Different arrangements of words make different meanings, and different arrangements of meanings produce different effects.
–Pascal, Pensees, fragment 784

CD-ROM technology is poised to become the worldwide medium of choice for information distribution and storage. CD-ROMs will become the floppy disks of the future. CD recorders (CD-Rs) will be as common place as an office photocopier. The fact that the SEG has made all the technical articles and information from THE LEADING EDGE and from the GEOPHYSICS journals (1936-present) available on CD-ROM (GEOROM II), speaks strongly about the present utility and the future longevity of the medium. Besides GEOROM II, there are various other geophysical and geological auxiliary publications on CD-ROM, such as the American Geological Institute's GEOREF available from SilverPlatter Information Inc.

The success and popularity of a product is related to the guidelines established to facilitate the usage of the product. Historically, fundamental to the success of computer technology was the establishment of 9-track standards in the early 1950' s. Likewise, the SEG committees established digital recording standards in the early years of digital seismic data recording. Similarly, the establishment of international standards for the physical and logical format of compact discs played a major role in the worldwide acceptance of CD-ROM by the computing community.

At these early stages of applying CDROM technology for data storage by the seismic community, it is a categorical imperative that "arrangements different" from SEG conventions be avoided. The sensible approach for storing digital seismic field data on CD-ROM is to continue utilizing the recommended SEG standards.

ISO 9660

"A proposal for the logical file structure of a CD-ROM was developed by a group of industry representatives meeting at the High Sierra Hotel and Casino in Lake Tahoe, Nevada, in 1985. The original participants in what became known as the High Sierra Group (HSG) were Apple Computer, Digital Equipment Corporation (DEC), Hitachi, Microwave Systems, Microsoft, Phillips, Reference Technology, Sony, 3M, TMS, Video-tools, Xebec, and Yelick.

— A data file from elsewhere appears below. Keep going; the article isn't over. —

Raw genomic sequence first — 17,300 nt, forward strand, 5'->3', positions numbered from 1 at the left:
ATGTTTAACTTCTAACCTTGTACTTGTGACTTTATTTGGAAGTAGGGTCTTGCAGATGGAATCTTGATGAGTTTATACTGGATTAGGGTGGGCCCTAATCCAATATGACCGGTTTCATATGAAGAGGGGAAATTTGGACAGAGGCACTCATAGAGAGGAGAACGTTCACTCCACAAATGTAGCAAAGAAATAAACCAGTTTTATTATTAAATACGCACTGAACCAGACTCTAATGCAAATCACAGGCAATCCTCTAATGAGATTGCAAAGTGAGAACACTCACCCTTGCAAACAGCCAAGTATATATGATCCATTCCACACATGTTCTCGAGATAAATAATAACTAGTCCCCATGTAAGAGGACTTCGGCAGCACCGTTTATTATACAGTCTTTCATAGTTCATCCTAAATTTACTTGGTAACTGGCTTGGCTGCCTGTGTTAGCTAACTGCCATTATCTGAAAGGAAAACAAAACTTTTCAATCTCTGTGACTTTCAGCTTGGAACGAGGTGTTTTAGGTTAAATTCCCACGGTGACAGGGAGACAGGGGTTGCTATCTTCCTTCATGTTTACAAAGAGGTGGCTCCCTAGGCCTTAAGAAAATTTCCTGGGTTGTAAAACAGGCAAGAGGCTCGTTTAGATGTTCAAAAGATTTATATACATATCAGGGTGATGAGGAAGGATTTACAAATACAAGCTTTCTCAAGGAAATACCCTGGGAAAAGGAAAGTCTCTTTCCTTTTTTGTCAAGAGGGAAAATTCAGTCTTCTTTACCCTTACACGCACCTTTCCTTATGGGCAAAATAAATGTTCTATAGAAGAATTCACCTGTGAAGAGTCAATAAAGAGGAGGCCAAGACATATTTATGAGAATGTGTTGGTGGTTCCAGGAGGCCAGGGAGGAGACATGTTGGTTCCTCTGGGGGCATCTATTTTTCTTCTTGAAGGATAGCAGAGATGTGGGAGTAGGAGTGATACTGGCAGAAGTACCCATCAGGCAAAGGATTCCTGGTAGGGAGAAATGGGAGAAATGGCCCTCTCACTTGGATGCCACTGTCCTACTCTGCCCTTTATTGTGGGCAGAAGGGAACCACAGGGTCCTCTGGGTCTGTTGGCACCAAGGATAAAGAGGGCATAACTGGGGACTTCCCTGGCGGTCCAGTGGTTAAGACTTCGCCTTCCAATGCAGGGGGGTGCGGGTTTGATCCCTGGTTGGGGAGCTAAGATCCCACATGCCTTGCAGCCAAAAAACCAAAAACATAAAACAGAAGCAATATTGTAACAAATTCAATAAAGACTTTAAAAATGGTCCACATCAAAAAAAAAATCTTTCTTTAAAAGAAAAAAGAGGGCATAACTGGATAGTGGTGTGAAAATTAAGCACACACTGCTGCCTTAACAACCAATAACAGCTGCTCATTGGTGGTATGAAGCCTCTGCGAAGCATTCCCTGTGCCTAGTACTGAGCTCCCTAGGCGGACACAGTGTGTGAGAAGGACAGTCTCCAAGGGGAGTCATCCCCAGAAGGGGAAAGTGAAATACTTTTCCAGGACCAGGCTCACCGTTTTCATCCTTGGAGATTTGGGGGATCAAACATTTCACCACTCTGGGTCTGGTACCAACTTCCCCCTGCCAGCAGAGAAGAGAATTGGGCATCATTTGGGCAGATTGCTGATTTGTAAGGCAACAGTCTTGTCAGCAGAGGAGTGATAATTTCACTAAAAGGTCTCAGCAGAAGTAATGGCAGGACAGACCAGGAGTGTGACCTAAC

The intent of the group was to define a file system that would be tailored to the characteristics of the optical read-only medium, yet would still be acceptable to a wide variety of operating systems running on a variety of computer hardware. Their work, which became known as the HSG proposal, was then submitted to the International Standards Organization (ISO). After some minor modifications and enhancements were made, the HSG proposal was adopted in late 1987 as ISO standard 9660."1

ISO 9660 interchange level 1 compliant filenames and directory names must satisfy the following conditions:

  • Eligible characters are upper case "A" to "Z", "0" to "9" and"- "
  • Filenames maximum of 8 characters
  • Filenames extensions maximum of 3 characters
  • Directory names maximum of 8 characters with no extension period separator "." permitted.

Directory depth is limited to eight levels. Furthermore, each file must be contiguous.2

SEG Field Data on CD-ROM

  • Seismic field data stored on CDROM should comply with ISO 9660 interchange level 1 in addition to:
    • maintaining the original form of the field data on tape as much as possible
    • avoiding any possible confusion for the end user as to the format or composition of the original field data from tape.
  • Directory structure may be determined by the particular client.
  • Directories for area and line may be present, although mixing areas on a single CD-ROM is not recommended.
    Fig. 01
  • Individual files consist of each field file with an associated header file if that file header is not attached to the body of the field file. The byte ordering or data format should not be changed.
  • For large block seismic data, each block on tape should become a file on disc.

For trace data, such as SEG D demultiplexed format, the file header should form a separate header file, and all the traces for that file should be concatenated into an associated file. Individual trace positions should be able to be determined from the header file. A separate header is necessary for clarity and compatibility with large block. The SEG D format number in the header will indicate large block or trace data. A separate file header should always be used since some earlier "SEG D" data was recorded with a header length that did not agree with the length outlined in the header itself.